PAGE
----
Eumedion, the Dutch corporate governance and sustainability forum which represents 69 long-term institutional investors with more than €1trn in combined assets under management, has called for European bond markets to be developed to boost long-term finance.
The body, whose members include major Dutch pension funds and asset managers as well as international investors, was responding to the European Commission’s Green Paper on long-term financing.
The paper, whose public comment period ended this week, is intended to initiate a “broad debate” about the “complex and pressing challenges” of the long-term financing of the European economy.
“An alternative option to strengthen financing through non banking parties and stimulate sustainable growth is to further develop EU bond markets,” Eumedion says. It sees “great potential” for debt funding, given that just only 15% of the credit needs of EU firms come via capital markets, against 47% in the US.
It argues that the bond markets are currently only accessible by large corporates domiciled where there are developed corporate bond markets. A “change in corporate and regulatory culture” was needed so that moremedium sized companies can replace bank loans by issuing bonds. This would in turn free up bank capital for smaller companies needing credit.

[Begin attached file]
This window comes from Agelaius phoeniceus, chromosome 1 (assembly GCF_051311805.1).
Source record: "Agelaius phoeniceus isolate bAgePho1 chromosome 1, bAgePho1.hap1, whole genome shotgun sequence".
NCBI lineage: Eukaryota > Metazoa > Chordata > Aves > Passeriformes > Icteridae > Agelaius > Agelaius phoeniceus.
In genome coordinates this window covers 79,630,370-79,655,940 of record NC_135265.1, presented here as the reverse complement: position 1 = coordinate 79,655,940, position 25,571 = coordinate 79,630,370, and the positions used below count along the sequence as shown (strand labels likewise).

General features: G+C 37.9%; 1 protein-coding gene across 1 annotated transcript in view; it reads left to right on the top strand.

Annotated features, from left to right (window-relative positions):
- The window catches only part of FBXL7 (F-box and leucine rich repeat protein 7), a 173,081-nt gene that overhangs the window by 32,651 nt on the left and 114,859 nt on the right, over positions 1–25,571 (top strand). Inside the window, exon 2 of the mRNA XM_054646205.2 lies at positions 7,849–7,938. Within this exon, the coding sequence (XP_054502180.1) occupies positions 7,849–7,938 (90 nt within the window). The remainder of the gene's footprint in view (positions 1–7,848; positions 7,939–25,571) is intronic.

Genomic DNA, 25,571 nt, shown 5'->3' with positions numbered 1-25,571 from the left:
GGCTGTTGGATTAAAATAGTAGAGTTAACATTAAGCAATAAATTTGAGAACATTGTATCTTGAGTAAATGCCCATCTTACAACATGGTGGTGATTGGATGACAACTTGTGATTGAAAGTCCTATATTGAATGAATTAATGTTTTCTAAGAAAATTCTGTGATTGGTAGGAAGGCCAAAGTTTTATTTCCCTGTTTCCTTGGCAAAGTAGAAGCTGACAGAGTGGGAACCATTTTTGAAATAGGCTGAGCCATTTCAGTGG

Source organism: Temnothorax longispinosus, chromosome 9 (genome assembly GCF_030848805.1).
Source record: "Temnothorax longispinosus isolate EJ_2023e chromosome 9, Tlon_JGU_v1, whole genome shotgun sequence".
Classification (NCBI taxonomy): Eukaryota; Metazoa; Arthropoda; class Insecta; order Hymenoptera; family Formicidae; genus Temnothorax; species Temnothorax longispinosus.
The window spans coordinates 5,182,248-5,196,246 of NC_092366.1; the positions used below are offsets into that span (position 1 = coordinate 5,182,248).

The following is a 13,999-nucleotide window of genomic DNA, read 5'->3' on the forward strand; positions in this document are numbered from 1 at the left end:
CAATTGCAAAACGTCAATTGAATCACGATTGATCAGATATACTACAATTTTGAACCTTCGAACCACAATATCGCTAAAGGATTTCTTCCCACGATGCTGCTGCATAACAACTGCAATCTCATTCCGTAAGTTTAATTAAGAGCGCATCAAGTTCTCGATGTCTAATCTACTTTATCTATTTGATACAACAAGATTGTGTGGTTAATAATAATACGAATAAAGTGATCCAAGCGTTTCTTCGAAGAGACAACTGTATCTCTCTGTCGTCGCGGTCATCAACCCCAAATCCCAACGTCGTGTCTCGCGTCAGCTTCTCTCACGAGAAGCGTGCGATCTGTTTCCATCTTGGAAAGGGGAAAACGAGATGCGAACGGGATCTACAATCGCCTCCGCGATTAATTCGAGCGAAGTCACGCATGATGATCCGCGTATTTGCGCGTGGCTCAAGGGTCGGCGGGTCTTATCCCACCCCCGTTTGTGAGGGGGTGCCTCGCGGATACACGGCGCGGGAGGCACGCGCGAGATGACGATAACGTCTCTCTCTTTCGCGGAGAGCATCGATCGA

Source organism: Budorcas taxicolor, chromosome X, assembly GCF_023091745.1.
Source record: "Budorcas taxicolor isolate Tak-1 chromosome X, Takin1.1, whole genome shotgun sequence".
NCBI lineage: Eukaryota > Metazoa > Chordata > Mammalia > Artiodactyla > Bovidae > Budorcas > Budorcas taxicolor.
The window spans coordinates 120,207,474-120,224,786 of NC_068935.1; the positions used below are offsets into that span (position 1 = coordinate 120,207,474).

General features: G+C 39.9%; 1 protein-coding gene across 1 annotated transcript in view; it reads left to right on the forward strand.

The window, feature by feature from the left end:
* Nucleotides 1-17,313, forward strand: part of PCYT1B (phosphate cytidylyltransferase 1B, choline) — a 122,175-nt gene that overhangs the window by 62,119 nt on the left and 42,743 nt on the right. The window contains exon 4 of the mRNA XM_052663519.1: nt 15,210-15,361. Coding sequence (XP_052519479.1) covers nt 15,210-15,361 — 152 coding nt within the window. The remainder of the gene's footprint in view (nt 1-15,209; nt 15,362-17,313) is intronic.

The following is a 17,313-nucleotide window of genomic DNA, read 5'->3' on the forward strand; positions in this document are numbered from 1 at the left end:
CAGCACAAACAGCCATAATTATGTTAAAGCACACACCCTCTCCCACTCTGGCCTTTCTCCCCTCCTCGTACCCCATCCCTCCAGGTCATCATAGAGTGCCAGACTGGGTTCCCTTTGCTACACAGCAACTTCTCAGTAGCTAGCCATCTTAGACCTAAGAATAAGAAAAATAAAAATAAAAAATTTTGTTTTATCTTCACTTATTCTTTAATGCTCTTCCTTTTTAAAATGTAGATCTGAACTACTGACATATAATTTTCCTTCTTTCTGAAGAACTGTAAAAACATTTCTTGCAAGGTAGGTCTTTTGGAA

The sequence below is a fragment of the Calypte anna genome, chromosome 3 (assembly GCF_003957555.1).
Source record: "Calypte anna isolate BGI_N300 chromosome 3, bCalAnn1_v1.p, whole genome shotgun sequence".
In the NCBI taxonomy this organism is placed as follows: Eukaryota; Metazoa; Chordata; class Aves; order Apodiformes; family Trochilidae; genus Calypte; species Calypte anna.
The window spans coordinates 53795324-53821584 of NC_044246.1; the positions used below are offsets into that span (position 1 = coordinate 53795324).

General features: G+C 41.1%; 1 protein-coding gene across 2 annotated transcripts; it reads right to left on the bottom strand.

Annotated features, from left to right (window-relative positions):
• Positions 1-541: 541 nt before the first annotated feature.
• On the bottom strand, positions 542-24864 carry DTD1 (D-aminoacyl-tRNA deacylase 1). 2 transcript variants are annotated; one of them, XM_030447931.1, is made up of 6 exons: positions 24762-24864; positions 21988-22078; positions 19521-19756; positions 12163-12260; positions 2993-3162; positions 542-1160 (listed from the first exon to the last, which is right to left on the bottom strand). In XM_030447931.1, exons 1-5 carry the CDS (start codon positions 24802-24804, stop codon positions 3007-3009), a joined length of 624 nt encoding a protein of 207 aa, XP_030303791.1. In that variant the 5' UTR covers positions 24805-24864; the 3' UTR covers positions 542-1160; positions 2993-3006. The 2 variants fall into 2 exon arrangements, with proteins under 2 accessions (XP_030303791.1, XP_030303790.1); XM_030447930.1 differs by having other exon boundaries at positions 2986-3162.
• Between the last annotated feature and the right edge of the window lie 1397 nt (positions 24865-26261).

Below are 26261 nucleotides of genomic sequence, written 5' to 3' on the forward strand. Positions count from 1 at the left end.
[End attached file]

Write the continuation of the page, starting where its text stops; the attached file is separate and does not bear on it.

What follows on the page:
Eumedion saw a greater role for the European Investment Bank in this; as such it supports the Project Bond initiative of the European Commission and the EIB, which is looking at the feasibility of bond financing for infrastructure.
“Transferring corporate lending from banks to debt capital markets (disintermediation) will not only boost the development of EU bond markets and thus create new investment for institutional and other investors,” it states.
The body also argues that concentrating equity portfolios to help engagement with investee companies is discouraged by prudential rules which “reward diversifying the equity portfolio”.
It also has “strong reservations” about ideas to encourage long-term share-ownership such as loyalty dividends and loyalty voting rights.
“The real issue is not how to encourage investors to keep hold of their shares for longer, but how to encourage more of them to take their responsibilities as owners more actively, irrespective of the length of their holdings.” Eumedion response